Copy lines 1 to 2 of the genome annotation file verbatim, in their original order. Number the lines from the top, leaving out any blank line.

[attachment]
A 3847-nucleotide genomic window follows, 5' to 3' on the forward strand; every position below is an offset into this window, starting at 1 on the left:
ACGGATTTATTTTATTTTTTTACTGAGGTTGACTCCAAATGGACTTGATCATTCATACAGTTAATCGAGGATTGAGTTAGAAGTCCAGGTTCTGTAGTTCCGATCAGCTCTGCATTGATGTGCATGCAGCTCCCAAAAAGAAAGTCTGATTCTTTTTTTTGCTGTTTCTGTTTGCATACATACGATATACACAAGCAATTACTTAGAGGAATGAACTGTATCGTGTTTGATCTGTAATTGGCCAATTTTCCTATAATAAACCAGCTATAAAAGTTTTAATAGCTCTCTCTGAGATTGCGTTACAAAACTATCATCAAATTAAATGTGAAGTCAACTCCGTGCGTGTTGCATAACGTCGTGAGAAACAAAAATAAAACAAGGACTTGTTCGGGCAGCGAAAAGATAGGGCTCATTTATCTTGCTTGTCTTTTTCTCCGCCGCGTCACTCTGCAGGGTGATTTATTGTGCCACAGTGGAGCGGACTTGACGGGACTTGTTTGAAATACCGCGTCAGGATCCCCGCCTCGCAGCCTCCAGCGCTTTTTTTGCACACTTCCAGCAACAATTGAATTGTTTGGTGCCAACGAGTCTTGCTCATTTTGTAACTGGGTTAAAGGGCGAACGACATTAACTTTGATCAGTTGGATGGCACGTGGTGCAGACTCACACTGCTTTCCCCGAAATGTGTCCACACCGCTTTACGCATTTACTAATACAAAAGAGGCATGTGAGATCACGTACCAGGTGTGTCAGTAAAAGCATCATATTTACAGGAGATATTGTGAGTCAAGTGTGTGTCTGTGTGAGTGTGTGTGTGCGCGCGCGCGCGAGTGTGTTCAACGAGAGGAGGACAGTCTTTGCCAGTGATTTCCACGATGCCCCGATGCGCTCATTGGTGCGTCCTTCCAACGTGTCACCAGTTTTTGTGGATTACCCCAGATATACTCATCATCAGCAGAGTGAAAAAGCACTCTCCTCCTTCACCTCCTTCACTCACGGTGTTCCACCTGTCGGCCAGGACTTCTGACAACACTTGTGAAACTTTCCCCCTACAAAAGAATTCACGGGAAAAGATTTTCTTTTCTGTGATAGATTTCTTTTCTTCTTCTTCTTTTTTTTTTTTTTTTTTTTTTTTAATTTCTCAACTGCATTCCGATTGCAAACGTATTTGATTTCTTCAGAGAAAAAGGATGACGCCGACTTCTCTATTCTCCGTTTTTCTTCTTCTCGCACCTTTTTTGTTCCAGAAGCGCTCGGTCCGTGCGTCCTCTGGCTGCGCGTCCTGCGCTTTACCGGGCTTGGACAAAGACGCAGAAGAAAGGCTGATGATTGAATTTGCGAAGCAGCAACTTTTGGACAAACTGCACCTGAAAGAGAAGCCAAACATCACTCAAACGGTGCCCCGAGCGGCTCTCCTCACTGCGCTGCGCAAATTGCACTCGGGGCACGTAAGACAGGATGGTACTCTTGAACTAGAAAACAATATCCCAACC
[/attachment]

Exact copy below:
A 3847-nucleotide genomic window follows, 5' to 3' on the forward strand; every position below is an offset into this window, starting at 1 on the left:
ACGGATTTATTTTATTTTTTTACTGAGGTTGACTCCAAATGGACTTGATCATTCATACAGTTAATCGAGGATTGAGTTAGAAGTCCAGGTTCTGTAGTTCCGATCAGCTCTGCATTGATGTGCATGCAGCTCCCAAAAAGAAAGTCTGATTCTTTTTTTTGCTGTTTCTGTTTGCATACATACGATATACACAAGCAATTACTTAGAGGAATGAACTGTATCGTGTTTGATCTGTAATTGGCCAATTTTCCTATAATAAACCAGCTATAAAAGTTTTAATAGCTCTCTCTGAGATTGCGTTACAAAACTATCATCAAATTAAATGTGAAGTCAACTCCGTGCGTGTTGCATAACGTCGTGAGAAACAAAAATAAAACAAGGACTTGTTCGGGCAGCGAAAAGATAGGGCTCATTTATCTTGCTTGTCTTTTTCTCCGCCGCGTCACTCTGCAGGGTGATTTATTGTGCCACAGTGGAGCGGACTTGACGGGACTTGTTTGAAATACCGCGTCAGGATCCCCGCCTCGCAGCCTCCAGCGCTTTTTTTGCACACTTCCAGCAACAATTGAATTGTTTGGTGCCAACGAGTCTTGCTCATTTTGTAACTGGGTTAAAGGGCGAACGACATTAACTTTGATCAGTTGGATGGCACGTGGTGCAGACTCACACTGCTTTCCCCGAAATGTGTCCACACCGCTTTACGCATTTACTAATACAAAAGAGGCATGTGAGATCACGTACCAGGTGTGTCAGTAAAAGCATCATATTTACAGGAGATATTGTGAGTCAAGTGTGTGTCTGTGTGAGTGTGTGTGTGCGCGCGCGCGCGAGTGTGTTCAACGAGAGGAGGACAGTCTTTGCCAGTGATTTCCACGATGCCCCGATGCGCTCATTGGTGCGTCCTTCCAACGTGTCACCAGTTTTTGTGGATTACCCCAGATATACTCATCATCAGCAGAGTGAAAAAGCACTCTCCTCCTTCACCTCCTTCACTCACGGTGTTCCACCTGTCGGCCAGGACTTCTGACAACACTTGTGAAACTTTCCCCCTACAAAAGAATTCACGGGAAAAGATTTTCTTTTCTGTGATAGATTTCTTTTCTTCTTCTTCTTTTTTTTTTTTTTTTTTTTTTTTAATTTCTCAACTGCATTCCGATTGCAAACGTATTTGATTTCTTCAGAGAAAAAGGATGACGCCGACTTCTCTATTCTCCGTTTTTCTTCTTCTCGCACCTTTTTTGTTCCAGAAGCGCTCGGTCCGTGCGTCCTCTGGCTGCGCGTCCTGCGCTTTACCGGGCTTGGACAAAGACGCAGAAGAAAGGCTGATGATTGAATTTGCGAAGCAGCAACTTTTGGACAAACTGCACCTGAAAGAGAAGCCAAACATCACTCAAACGGTGCCCCGAGCGGCTCTCCTCACTGCGCTGCGCAAATTGCACTCGGGGCACGTAAGACAGGATGGTACTCTTGAACTAGAAAACAATATCCCAACC